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Second-Generation Ultrabooks: Faster And Cheaper With Ivy Bridge

Benchmark Results: PCMark 7

Before we dive into the benchmark results, note that we're including Intel's older Arrandale design and AMD's Llano-based APU for reference. Our focus is on the new 17 W Core i5-3427U CPU, though. Specifically, we're interested in measuring the CPU's performance at its lower TDP. For a thorough analysis of how the standard-voltage mobile Ivy Bridge-based processors compare to prior architectures, read Core i7-3720QM: Ivy Bridge Makes Its Mark On Mobility.

Sporting a base clock of 1.8 GHz that accelerates up to 3.6 GHz via Turbo Boost, the Ivy Bridge-based Core i5-3427U outpaces the Sandy Bridge-based -2467M by ~66%. 

At least on paper, the new 17 W part even outmaneuvers a 45 W Core i7-2820QM with four cores, a much larger shared L3 cache, and a higher base frequency. Seem implausible? Let's drill down into PCMark's scoring methodology.

PCMark 7 Resultsi7-3720QMi7-2820QMi5-3427Ui5-2467M
Video Playback23.12 FPS23.16 FPS23.16 FPS23.19 FPS
Video Transcoding169 531.73 KB/s17 416.99 KB/s179 126.24 KB/s9366.03 KB/s
Storage: Gaming15.22 MB/s14.87 MB/s15.17 MB/s15.37 MB/s
Graphics DX 922.99 FPS17.47 FPS17.54 FPS10.45 FPS
Image Manipulation11.55 Mpix/s9.3 Mpix/s8.80 Mpix/s6.48 Mpix/s
Storage: Importing Pictures26.37 MB/s26.58 MB/s26.05 MB/s24.72 MB/s
Web Browsing15.17 pages/s14.24 pages/s10.14 pages/s7.79 pages/s
Data Decrypting145.54 MB/s101.31 MB/s90.91 MB/s54.54 MB/s
Storage: Windows Defender5.37 MB/s5.25 MB/s5.39 MB/s5.41 MB/s

The Ivy Bridge architecture's advantage is wholly attributable to PCMark's weighting system. For one reason or another, Futuremark is giving Intel's new Quick Sync implementation an almost-order-of-magnitude lead over what the company achieved last generation in its Video Transcoding test. Because PCMark weighs this particular discipline so heavily, the overall result favors the new 17 W chip. In other, more CPU-intensive tests, the 45 W Core i7 is actually faster. 

When it comes to gaming, the new Ivy Bridge-based parts excel in PCMark's DirectX 9 component. Intel's extra investment in graphics performance seems to really pay off.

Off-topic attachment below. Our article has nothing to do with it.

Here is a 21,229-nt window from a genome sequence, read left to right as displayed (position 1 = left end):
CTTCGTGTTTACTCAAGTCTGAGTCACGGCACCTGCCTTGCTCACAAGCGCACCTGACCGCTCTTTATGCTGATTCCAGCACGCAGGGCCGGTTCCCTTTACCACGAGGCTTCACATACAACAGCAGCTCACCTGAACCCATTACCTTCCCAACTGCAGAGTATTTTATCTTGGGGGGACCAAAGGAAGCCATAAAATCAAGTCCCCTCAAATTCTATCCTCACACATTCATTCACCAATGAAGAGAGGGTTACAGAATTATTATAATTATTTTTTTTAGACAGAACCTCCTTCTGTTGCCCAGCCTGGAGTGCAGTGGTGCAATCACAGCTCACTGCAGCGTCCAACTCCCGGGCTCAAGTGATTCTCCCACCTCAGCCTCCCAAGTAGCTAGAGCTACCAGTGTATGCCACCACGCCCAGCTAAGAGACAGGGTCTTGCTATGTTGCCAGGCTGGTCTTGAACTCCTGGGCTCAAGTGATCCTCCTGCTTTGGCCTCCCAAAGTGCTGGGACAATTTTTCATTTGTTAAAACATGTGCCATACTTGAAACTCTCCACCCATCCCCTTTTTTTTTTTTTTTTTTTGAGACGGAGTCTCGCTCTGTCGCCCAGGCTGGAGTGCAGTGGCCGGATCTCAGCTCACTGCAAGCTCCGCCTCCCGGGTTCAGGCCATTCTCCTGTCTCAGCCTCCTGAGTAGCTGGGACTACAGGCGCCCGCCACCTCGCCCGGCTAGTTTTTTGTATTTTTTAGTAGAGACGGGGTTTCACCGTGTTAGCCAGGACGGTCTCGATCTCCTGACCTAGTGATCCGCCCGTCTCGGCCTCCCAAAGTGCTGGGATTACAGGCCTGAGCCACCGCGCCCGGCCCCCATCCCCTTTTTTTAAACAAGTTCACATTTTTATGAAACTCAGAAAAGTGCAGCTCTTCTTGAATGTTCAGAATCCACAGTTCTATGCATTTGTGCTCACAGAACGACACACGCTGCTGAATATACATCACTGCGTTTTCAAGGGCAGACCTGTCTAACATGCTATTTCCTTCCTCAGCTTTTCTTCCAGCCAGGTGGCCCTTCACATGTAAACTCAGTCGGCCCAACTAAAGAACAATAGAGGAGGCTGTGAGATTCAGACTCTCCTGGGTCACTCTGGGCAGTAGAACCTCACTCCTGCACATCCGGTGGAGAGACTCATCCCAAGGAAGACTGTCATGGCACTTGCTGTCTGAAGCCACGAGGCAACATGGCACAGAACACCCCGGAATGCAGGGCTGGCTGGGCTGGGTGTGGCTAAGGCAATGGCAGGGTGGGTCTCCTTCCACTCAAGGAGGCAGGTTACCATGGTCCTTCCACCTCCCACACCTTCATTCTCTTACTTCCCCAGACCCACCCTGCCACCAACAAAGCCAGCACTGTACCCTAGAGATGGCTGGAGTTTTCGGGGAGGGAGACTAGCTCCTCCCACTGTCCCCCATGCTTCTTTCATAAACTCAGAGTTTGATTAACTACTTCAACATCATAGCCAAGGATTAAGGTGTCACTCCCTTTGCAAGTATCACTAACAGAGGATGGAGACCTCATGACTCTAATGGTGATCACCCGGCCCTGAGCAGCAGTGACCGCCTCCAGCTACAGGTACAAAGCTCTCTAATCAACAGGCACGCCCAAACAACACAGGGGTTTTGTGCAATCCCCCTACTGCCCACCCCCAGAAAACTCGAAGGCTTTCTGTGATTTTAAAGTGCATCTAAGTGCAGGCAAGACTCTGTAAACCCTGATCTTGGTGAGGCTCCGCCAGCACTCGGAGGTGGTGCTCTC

The dual-core Core i5-3427U and i5-2467M processors have to work much harder in PCMark 7 than the quad-core models, suggested by much higher spikes in CPU utilization. Comparing those peaks, we see that the Ivy Bridge-based Ultrabook seems to move through its workload slightly faster, though in other places, the usage numbers aren't as telling. 

When it's working hard, the Ivy Bridge-based platform uses more power than Sandy Bridge, but the reverse is true when utilization is lower. At the end of the day, both platforms end up chewing up the same amount of energy. An updated architecture simply allows Ivy Bridge to serve up better performance in the process.

  • sam_fisher
    It seems that Ivy Bridge's lower TDP and its HD 4000 comes into its own in the notebook/ultrabook market more so than the PC/gaming one.
    Reply
  • acku
    ^agreed

    Andrew Ku
    Tom's Hardware
    Reply
  • crisan_tiberiu
    they should use HD 4000 on every intel CPU, i dont get it why they dont ...
    Reply
  • sam_fisher
    crisan_tiberiuthey should use HD 4000 on every intel CPU, i dont get it why they dont ...
    The integrated graphics is built into the processor die and the changes between the HD 3000 and 4000 are physical changes, so they can't just change them without changing the whole CPU.
    Reply
  • mayankleoboy1
    crisan_tiberiuthey should use HD 4000 on every intel CPU, i dont get it why they dont ...
    Pricing, TDP, segmentation and PROFIT
    Reply
  • crisan_tiberiu
    sam_fisherThe integrated graphics is built into the processor die and the changes between the HD 3000 and 4000 are physical changes, so they can't just change them without changing the whole CPU. Yes, i know that :)) but when they designed IVY they should have designed every chip with the HD 4000. The HD 4000 is still outperformed by Liano iGPU if you remember...
    Reply
  • acku
    On the desktop side yes. Not on the mobile side.
    Reply
  • tomfreak
    Cant u put an older/previous generation desktop and benchmark against it? I cant or couldnt get how a fast a 2.0GHz Ivy vs a similar Nehelem Desktop CPU vs desktop core 2 duo CPU. Many of us buy notebook to replace desktop for casual use, we would like to know what it can do vs our old desktop.

    Besides get some older AAA games to bench, nobody play BF3 at Ultra books with HD4000. We wanna see what old games we can max out @ full resolution.
    Reply
  • silverblue
    I think AMD missed a trick with Llano. Instead of throwing four lowly clocked cores at a mobile processor, perhaps two higher clocked cores would've made much more sense. That way, they could possibly sport a higher clock GPU as well within the same TDP.

    Trinity's lower powered, higher clocked cores already look to have partly made up for this, but until the 17W variant comes along, there's no real indication of how it'll measure up to IB ULV. However, we do know that AMD pairs the slower GPUs with the slower CPUs and vice versa, so there's little chance of a, say, 2C/2T/1M CPU with the 7660G GPU.
    Reply
  • DjEaZy
    ... ok... you compare the Llano to Sandy/Ivy bridge in CPU performance, but not in GPU performance? and why not Sandy/Ivy Bridge to Trinity?
    ... and Adobe Photoshop CS 5? not CS 6?
    Reply